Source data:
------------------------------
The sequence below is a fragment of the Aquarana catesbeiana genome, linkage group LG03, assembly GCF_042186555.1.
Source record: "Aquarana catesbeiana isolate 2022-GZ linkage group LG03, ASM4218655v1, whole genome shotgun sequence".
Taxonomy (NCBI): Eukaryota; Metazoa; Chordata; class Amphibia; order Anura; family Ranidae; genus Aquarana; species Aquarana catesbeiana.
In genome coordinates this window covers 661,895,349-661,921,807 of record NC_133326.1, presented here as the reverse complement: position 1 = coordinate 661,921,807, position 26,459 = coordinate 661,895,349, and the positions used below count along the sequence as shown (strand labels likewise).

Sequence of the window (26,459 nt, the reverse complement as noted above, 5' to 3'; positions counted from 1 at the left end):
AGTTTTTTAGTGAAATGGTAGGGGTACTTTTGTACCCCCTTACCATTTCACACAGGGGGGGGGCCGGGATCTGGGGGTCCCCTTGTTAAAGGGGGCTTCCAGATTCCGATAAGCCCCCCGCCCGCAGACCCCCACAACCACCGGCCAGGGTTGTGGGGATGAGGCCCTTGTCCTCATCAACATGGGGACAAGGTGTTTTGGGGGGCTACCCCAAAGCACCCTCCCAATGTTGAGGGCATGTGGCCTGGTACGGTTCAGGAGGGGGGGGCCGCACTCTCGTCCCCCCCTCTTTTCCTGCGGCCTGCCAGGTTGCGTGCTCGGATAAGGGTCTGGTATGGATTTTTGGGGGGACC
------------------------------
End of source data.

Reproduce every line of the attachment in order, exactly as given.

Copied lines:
The sequence below is a fragment of the Aquarana catesbeiana genome, linkage group LG03, assembly GCF_042186555.1.
Source record: "Aquarana catesbeiana isolate 2022-GZ linkage group LG03, ASM4218655v1, whole genome shotgun sequence".
Taxonomy (NCBI): Eukaryota; Metazoa; Chordata; class Amphibia; order Anura; family Ranidae; genus Aquarana; species Aquarana catesbeiana.
In genome coordinates this window covers 661,895,349-661,921,807 of record NC_133326.1, presented here as the reverse complement: position 1 = coordinate 661,921,807, position 26,459 = coordinate 661,895,349, and the positions used below count along the sequence as shown (strand labels likewise).

Sequence of the window (26,459 nt, the reverse complement as noted above, 5' to 3'; positions counted from 1 at the left end):
AGTTTTTTAGTGAAATGGTAGGGGTACTTTTGTACCCCCTTACCATTTCACACAGGGGGGGGGCCGGGATCTGGGGGTCCCCTTGTTAAAGGGGGCTTCCAGATTCCGATAAGCCCCCCGCCCGCAGACCCCCACAACCACCGGCCAGGGTTGTGGGGATGAGGCCCTTGTCCTCATCAACATGGGGACAAGGTGTTTTGGGGGGCTACCCCAAAGCACCCTCCCAATGTTGAGGGCATGTGGCCTGGTACGGTTCAGGAGGGGGGGGCCGCACTCTCGTCCCCCCCTCTTTTCCTGCGGCCTGCCAGGTTGCGTGCTCGGATAAGGGTCTGGTATGGATTTTTGGGGGGACC